But we were worried there was no way we could create goodies that were simultaneously vegan (a.k.a. higher ingredient costs for butter), gluten-free (again, higher ingredient costs for flour), and supporting small businesses, which typically have higher costs because they haven’t scaled out their expenses.

We are so thankful that once we decided on ingredients we loved and recipes our tasters raved about and threw everything into a big calculator, we found a way to keep purchasing these premium ingredients and still setting our costs at—or below—the standard of what you see at the supermarket or in specialty bakeries. (Part of how we can do this with our pricing is that we run a super small, lean operation with low overhead for facilities and tiny team, if you’re wondering.)

It matters to us to be able to pay the real prices for these real ingredients for two reasons.

We all know that sugar doesn’t really cost less than $1 per pound (this is actually our single most expensive line item in most recipes!). When consumers support corporations that offer commodities at those prices, there is often very poor pay and work conditions for the workers who farm those goods, and it’s not helping to lift up our global society.

Secondly, we want to help these businesses in our area making these ingredients available to earn a great living and grow as they choose so that more eaters have access to the great food they’re producers.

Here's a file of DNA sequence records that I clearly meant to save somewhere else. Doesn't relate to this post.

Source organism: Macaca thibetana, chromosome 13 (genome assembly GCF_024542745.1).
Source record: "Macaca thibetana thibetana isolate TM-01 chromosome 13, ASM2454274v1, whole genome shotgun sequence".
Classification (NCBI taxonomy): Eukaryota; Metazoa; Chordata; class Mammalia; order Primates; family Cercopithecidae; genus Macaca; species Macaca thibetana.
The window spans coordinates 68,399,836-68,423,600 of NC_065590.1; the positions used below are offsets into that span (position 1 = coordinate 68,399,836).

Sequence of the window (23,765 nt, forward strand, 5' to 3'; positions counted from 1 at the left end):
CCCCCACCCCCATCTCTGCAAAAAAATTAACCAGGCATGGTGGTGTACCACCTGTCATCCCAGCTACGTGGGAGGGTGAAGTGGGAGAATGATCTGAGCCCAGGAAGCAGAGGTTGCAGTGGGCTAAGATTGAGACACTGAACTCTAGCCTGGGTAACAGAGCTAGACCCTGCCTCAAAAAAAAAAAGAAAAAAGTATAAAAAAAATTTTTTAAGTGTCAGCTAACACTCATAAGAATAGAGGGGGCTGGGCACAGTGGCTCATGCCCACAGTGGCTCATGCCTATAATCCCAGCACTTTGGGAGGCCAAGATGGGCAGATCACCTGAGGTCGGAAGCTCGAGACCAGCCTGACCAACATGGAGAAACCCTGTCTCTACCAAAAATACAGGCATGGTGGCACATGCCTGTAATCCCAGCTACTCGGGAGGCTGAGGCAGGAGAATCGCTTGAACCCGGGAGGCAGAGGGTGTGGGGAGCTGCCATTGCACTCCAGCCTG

That’s why we love to highlight each farm that we work with in our ingredient lists—if you want to skip us and buy things from them directly to bake yourself, we couldn’t be more pleased!

The farmers we work with are great and generous to us, and we see Hudson Valley Treats as the best way that we can promote them, inspire others to expand their boundaries of what you can do with local food, and keep seeking out new, small producers for both daily necessities and treats.


Knowing that we want to stick as exclusively as possible to New York-grown ingredients means saying no to some treats that we and others love. Other folks make them, and we eat them too, but it’s not what we set out to do with Hudson Valley Treats.

All of our recipes, therefore, start from an ingredient. Once we know we can get a New York version of it, then we start thinking of possible recipes.

Before starting Hudson Valley Treats, one of the first things we did was to research farms in our area and other agricultural communities in the state to see what ingredients we could get our hands on locally.

We were blown away. Not only by the availability of options, but also by the ingenuity of many of the novel offerings by New York food producers. Many of these ingredients have directly inspired specific products, as you can read about on their pages. We are so proud to offer treats based on as well as completely inspired by local producers.